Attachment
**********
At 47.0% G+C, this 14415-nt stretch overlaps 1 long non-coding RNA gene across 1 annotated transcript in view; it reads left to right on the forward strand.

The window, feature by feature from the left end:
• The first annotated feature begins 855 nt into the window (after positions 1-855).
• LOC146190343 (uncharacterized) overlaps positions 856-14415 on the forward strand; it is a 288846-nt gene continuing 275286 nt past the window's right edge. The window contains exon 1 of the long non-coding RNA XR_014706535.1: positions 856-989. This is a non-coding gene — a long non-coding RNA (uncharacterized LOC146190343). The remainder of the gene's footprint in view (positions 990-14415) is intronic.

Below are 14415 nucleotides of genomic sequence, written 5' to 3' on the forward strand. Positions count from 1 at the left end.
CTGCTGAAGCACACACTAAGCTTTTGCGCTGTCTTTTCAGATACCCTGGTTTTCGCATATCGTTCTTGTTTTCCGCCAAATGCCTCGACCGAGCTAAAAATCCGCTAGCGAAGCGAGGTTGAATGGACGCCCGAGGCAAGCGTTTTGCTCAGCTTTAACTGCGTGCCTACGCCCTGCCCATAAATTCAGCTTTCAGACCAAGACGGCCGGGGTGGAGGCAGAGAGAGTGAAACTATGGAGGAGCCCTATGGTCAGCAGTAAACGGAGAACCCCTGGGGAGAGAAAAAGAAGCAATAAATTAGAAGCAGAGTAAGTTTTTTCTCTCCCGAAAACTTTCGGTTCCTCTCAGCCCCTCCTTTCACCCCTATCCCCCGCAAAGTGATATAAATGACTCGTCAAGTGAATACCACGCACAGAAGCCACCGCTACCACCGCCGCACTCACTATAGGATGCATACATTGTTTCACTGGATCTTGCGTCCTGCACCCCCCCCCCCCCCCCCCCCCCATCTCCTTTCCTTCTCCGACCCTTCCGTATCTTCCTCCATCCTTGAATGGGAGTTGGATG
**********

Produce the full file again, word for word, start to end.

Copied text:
At 47.0% G+C, this 14415-nt stretch overlaps 1 long non-coding RNA gene across 1 annotated transcript in view; it reads left to right on the forward strand.

The window, feature by feature from the left end:
• The first annotated feature begins 855 nt into the window (after positions 1-855).
• LOC146190343 (uncharacterized) overlaps positions 856-14415 on the forward strand; it is a 288846-nt gene continuing 275286 nt past the window's right edge. The window contains exon 1 of the long non-coding RNA XR_014706535.1: positions 856-989. This is a non-coding gene — a long non-coding RNA (uncharacterized LOC146190343). The remainder of the gene's footprint in view (positions 990-14415) is intronic.

Below are 14415 nucleotides of genomic sequence, written 5' to 3' on the forward strand. Positions count from 1 at the left end.
CTGCTGAAGCACACACTAAGCTTTTGCGCTGTCTTTTCAGATACCCTGGTTTTCGCATATCGTTCTTGTTTTCCGCCAAATGCCTCGACCGAGCTAAAAATCCGCTAGCGAAGCGAGGTTGAATGGACGCCCGAGGCAAGCGTTTTGCTCAGCTTTAACTGCGTGCCTACGCCCTGCCCATAAATTCAGCTTTCAGACCAAGACGGCCGGGGTGGAGGCAGAGAGAGTGAAACTATGGAGGAGCCCTATGGTCAGCAGTAAACGGAGAACCCCTGGGGAGAGAAAAAGAAGCAATAAATTAGAAGCAGAGTAAGTTTTTTCTCTCCCGAAAACTTTCGGTTCCTCTCAGCCCCTCCTTTCACCCCTATCCCCCGCAAAGTGATATAAATGACTCGTCAAGTGAATACCACGCACAGAAGCCACCGCTACCACCGCCGCACTCACTATAGGATGCATACATTGTTTCACTGGATCTTGCGTCCTGCACCCCCCCCCCCCCCCCCCCCCCATCTCCTTTCCTTCTCCGACCCTTCCGTATCTTCCTCCATCCTTGAATGGGAGTTGGATG